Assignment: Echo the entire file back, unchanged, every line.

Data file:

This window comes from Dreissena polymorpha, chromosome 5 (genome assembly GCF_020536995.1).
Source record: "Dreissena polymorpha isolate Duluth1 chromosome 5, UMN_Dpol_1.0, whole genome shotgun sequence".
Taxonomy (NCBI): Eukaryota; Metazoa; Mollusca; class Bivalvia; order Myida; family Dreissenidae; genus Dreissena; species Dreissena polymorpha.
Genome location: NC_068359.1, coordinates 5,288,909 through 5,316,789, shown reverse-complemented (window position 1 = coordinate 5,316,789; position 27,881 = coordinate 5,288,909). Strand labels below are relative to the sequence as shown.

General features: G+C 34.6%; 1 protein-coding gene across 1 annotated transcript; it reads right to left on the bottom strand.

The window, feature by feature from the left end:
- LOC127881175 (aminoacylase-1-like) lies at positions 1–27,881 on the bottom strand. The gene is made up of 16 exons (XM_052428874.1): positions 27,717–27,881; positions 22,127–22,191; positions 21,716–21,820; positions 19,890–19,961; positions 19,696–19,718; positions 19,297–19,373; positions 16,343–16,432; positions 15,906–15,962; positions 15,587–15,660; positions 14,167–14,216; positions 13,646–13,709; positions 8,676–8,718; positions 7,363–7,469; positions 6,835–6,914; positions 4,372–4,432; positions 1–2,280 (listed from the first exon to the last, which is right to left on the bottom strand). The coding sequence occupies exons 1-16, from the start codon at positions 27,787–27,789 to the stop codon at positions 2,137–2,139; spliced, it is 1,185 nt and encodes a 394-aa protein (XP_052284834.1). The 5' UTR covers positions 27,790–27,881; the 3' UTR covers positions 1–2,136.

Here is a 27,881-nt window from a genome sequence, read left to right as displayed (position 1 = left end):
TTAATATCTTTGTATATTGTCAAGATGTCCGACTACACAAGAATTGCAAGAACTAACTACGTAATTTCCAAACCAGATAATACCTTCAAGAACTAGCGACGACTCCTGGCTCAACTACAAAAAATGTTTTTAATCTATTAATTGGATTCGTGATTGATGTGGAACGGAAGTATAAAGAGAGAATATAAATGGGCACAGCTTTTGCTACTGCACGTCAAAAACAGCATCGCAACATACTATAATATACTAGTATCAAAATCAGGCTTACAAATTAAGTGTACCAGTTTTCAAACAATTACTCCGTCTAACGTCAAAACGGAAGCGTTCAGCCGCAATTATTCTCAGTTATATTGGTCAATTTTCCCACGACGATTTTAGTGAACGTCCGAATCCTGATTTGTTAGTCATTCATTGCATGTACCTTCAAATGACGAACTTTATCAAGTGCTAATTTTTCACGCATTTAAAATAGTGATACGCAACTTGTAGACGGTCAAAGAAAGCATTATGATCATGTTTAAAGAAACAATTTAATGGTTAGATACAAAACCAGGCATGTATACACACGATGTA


This window comes from Dreissena polymorpha, chromosome 5 (genome assembly GCF_020536995.1).
Source record: "Dreissena polymorpha isolate Duluth1 chromosome 5, UMN_Dpol_1.0, whole genome shotgun sequence".
Taxonomy (NCBI): Eukaryota; Metazoa; Mollusca; class Bivalvia; order Myida; family Dreissenidae; genus Dreissena; species Dreissena polymorpha.
Genome location: NC_068359.1, coordinates 5,288,909 through 5,316,789, shown reverse-complemented (window position 1 = coordinate 5,316,789; position 27,881 = coordinate 5,288,909). Strand labels below are relative to the sequence as shown.

General features: G+C 34.6%; 1 protein-coding gene across 1 annotated transcript; it reads right to left on the bottom strand.

The window, feature by feature from the left end:
- LOC127881175 (aminoacylase-1-like) lies at positions 1–27,881 on the bottom strand. The gene is made up of 16 exons (XM_052428874.1): positions 27,717–27,881; positions 22,127–22,191; positions 21,716–21,820; positions 19,890–19,961; positions 19,696–19,718; positions 19,297–19,373; positions 16,343–16,432; positions 15,906–15,962; positions 15,587–15,660; positions 14,167–14,216; positions 13,646–13,709; positions 8,676–8,718; positions 7,363–7,469; positions 6,835–6,914; positions 4,372–4,432; positions 1–2,280 (listed from the first exon to the last, which is right to left on the bottom strand). The coding sequence occupies exons 1-16, from the start codon at positions 27,787–27,789 to the stop codon at positions 2,137–2,139; spliced, it is 1,185 nt and encodes a 394-aa protein (XP_052284834.1). The 5' UTR covers positions 27,790–27,881; the 3' UTR covers positions 1–2,136.

Here is a 27,881-nt window from a genome sequence, read left to right as displayed (position 1 = left end):
TTAATATCTTTGTATATTGTCAAGATGTCCGACTACACAAGAATTGCAAGAACTAACTACGTAATTTCCAAACCAGATAATACCTTCAAGAACTAGCGACGACTCCTGGCTCAACTACAAAAAATGTTTTTAATCTATTAATTGGATTCGTGATTGATGTGGAACGGAAGTATAAAGAGAGAATATAAATGGGCACAGCTTTTGCTACTGCACGTCAAAAACAGCATCGCAACATACTATAATATACTAGTATCAAAATCAGGCTTACAAATTAAGTGTACCAGTTTTCAAACAATTACTCCGTCTAACGTCAAAACGGAAGCGTTCAGCCGCAATTATTCTCAGTTATATTGGTCAATTTTCCCACGACGATTTTAGTGAACGTCCGAATCCTGATTTGTTAGTCATTCATTGCATGTACCTTCAAATGACGAACTTTATCAAGTGCTAATTTTTCACGCATTTAAAATAGTGATACGCAACTTGTAGACGGTCAAAGAAAGCATTATGATCATGTTTAAAGAAACAATTTAATGGTTAGATACAAAACCAGGCATGTATACACACGATGTA